This is my first column for the year and as such, I would like to address a topic that is always close to my heart, violence against women. I am very active on the Internet as an advocate for women and I post several news stories, blogs, each day that I gather from around the world on a variety of topics of concern to women both in and out of Guyana.
Those who read posts that entail violenceagainst women are often shocked and upset at the details and the horror of the act – as they should be. I still feel that shock each time I am faced with this issue, as well.
However, after the shock wears off, I attempt to approach the problem from a more academic standpoint. If we never use our brains to address these types of issues, they will continue to wreak havoc on the human race. My major concern is with the situation in Guyana and trying to understand the domestic violence situation as it has developed over the past ten years or so.
That is not to say that that men did not beat, rape and murder women before 1990, but one cannot deny that from that point going forward there has been a noticeable increase in both volume and brutality. This causes women’s advocates to ponder the reasons for such an increase in violence against women.
We were sadly greeted this past holiday season with the news of a particularly disturbing case in which a little five-year-old girl was taken from her bed where she slept and raped in the nearby bush. What causes a man to inflict such horror to a little girl? In fact, what would cause a man to inflict such horror on any woman regardless of age? The first woman to be murdered in Guyana in 2012 was 66 years old. It seems she was also sexually violated.
One cannot help but wonder if this increase of violence against women, not just in Guyana but around the world, has to do with the fact that women are becoming more independent, getting an education and working outside the home. The correlation between the rise of women in the workplace and the increase in violence cannot be ignored.
Another interesting response to female independence around the world, but to a lesser degree in Guyana, has been the rise of religious extremism. In the US, the religious right has been fighting a war against women’s rights and has, in some cases, reversed the advancements made by women in the past three decades. The pressure to appease this minority religious group is so great that even the ‘pro-woman’ Obama administration recently overturned an FDA science-based decision to give easier access to the Plan B contraceptive pill.
In Israel, there is another minorityextremist group demanding women to conform to a particular dress code. Moreover, of this campaign against women in Israel, a December 27 New York Times report said, “The battle has broadened and grown increasingly visible in recent weeks and months. Orthodox male soldiers walked out of a ceremony where female soldiers were singing, adhering to what they consider to be a religious prohibition against hearing a woman’s voice; women have been challenging the seating arrangements on strictly ‘kosher’ buses serving ultra-Orthodox neighbourhoods and some inter-city routes, where female passengers are expected to sit at the back.”
In Egypt, female political protesters were subjected to humiliating virginity tests after being arrested by the army during the protests. In Saudi Arabia, women are desperate to simply have the right to drive a car. These are all current events, not ancient news.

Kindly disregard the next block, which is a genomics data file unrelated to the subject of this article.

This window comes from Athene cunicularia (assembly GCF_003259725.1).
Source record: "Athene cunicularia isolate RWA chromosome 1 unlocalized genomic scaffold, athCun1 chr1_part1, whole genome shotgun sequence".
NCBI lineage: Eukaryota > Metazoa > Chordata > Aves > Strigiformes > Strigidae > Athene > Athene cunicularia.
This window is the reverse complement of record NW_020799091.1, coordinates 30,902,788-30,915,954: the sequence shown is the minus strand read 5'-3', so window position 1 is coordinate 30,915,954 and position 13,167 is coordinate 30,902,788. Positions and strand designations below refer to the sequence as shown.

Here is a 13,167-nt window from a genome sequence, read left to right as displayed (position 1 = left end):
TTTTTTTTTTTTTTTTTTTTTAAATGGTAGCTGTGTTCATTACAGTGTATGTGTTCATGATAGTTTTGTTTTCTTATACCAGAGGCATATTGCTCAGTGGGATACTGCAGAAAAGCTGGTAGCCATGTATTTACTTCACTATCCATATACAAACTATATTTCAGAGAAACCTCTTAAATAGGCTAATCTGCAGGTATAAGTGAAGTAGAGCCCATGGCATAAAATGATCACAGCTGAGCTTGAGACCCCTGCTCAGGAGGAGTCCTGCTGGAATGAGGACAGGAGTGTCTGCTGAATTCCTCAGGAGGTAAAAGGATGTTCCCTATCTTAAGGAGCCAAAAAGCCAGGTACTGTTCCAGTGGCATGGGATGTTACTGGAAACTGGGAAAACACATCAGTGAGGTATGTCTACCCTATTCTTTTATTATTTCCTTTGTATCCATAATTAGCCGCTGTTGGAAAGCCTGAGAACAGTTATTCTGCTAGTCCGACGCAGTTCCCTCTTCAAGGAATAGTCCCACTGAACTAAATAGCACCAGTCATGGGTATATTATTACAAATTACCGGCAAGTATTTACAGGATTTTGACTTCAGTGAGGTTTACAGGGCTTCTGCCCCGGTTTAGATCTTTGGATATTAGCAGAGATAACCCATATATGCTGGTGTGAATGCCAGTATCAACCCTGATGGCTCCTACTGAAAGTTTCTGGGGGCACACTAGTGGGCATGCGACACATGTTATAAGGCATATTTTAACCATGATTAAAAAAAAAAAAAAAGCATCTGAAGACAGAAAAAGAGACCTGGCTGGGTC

Is it any wonder that violence against women is so high? All of these examples and many others point to the fact that certain men still want to control women and their bodies. These men want to tell women what to think, how to worship, what they can learn, where to go, when to have sex, how to dress, when to reproduce – and the list goes on.
Subsequently, when women push back and insist on controlling their own bodies, their own money, their own decisions about their own lives, the response is violence. In Guyana, these extreme religious views do not exist on a large scale, so it seems that element is omitted and some males resort directly to violence.
I once read a statement by a man who said that by encouraging women toward independence in my writings, I was a cause of the violence meted out to women. This man is out of his mind. Women will have free minds whether I write or not. This movement is spreading and it will not stop. Women will be free and independent.
Moreover, I would never lift a hand to harm a Sister or any other human being. I will not be blamed for the violent and controlling actions of these shallow-minded men. My writings on women’s issues are not the problem. It is men who want to control women who are the problem – a big problem – because women are refusing to be controlled any longer.
Instead of blaming the messenger, it would be wise for these men to find a proper response to the developing independence of women. Violence is not going to stop women from being free. No matter how many women are beaten, tortured and murdered, more will rise to fight for their Sisters.
Man’s dominion over women is done and it is time for men to socially and psychologically come to terms with this fact. Running away from family obligations, drinking oneself into a stupor and beating women are not healthy responses to this social evolution.
The sooner men accept the new role women play in society and acknowledge them as equal and independent agents with free will, the sooner we can get back to the business of creating a better world.
Women do not belong under the man’s thumb. They belong right along side the leaders of the world as we search for a way to feed the hungry, adapt to climate change and cure diseases. This is the world of which I dream.